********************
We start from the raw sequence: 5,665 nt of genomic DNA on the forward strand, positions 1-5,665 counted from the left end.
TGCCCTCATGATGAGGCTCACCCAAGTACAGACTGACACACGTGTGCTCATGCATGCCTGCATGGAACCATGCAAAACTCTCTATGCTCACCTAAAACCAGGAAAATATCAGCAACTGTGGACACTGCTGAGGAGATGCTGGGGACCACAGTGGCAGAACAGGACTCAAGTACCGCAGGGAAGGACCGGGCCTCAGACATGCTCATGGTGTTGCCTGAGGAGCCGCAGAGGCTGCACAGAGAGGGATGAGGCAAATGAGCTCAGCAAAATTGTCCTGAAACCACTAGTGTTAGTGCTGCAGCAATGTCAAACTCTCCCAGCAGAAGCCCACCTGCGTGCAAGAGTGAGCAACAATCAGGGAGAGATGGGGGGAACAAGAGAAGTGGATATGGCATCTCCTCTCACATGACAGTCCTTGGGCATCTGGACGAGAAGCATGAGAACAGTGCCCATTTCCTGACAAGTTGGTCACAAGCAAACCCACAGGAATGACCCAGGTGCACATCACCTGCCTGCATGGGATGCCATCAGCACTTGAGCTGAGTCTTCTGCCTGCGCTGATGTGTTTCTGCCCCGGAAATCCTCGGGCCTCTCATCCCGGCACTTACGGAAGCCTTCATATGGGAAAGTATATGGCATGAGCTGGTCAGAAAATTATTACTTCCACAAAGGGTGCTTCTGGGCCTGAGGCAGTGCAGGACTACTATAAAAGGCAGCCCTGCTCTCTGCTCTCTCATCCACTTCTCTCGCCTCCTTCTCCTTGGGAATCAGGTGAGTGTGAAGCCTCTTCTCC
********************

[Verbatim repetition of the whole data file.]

We start from the raw sequence: 5,665 nt of genomic DNA on the forward strand, positions 1-5,665 counted from the left end.
TGCCCTCATGATGAGGCTCACCCAAGTACAGACTGACACACGTGTGCTCATGCATGCCTGCATGGAACCATGCAAAACTCTCTATGCTCACCTAAAACCAGGAAAATATCAGCAACTGTGGACACTGCTGAGGAGATGCTGGGGACCACAGTGGCAGAACAGGACTCAAGTACCGCAGGGAAGGACCGGGCCTCAGACATGCTCATGGTGTTGCCTGAGGAGCCGCAGAGGCTGCACAGAGAGGGATGAGGCAAATGAGCTCAGCAAAATTGTCCTGAAACCACTAGTGTTAGTGCTGCAGCAATGTCAAACTCTCCCAGCAGAAGCCCACCTGCGTGCAAGAGTGAGCAACAATCAGGGAGAGATGGGGGGAACAAGAGAAGTGGATATGGCATCTCCTCTCACATGACAGTCCTTGGGCATCTGGACGAGAAGCATGAGAACAGTGCCCATTTCCTGACAAGTTGGTCACAAGCAAACCCACAGGAATGACCCAGGTGCACATCACCTGCCTGCATGGGATGCCATCAGCACTTGAGCTGAGTCTTCTGCCTGCGCTGATGTGTTTCTGCCCCGGAAATCCTCGGGCCTCTCATCCCGGCACTTACGGAAGCCTTCATATGGGAAAGTATATGGCATGAGCTGGTCAGAAAATTATTACTTCCACAAAGGGTGCTTCTGGGCCTGAGGCAGTGCAGGACTACTATAAAAGGCAGCCCTGCTCTCTGCTCTCTCATCCACTTCTCTCGCCTCCTTCTCCTTGGGAATCAGGTGAGTGTGAAGCCTCTTCTCC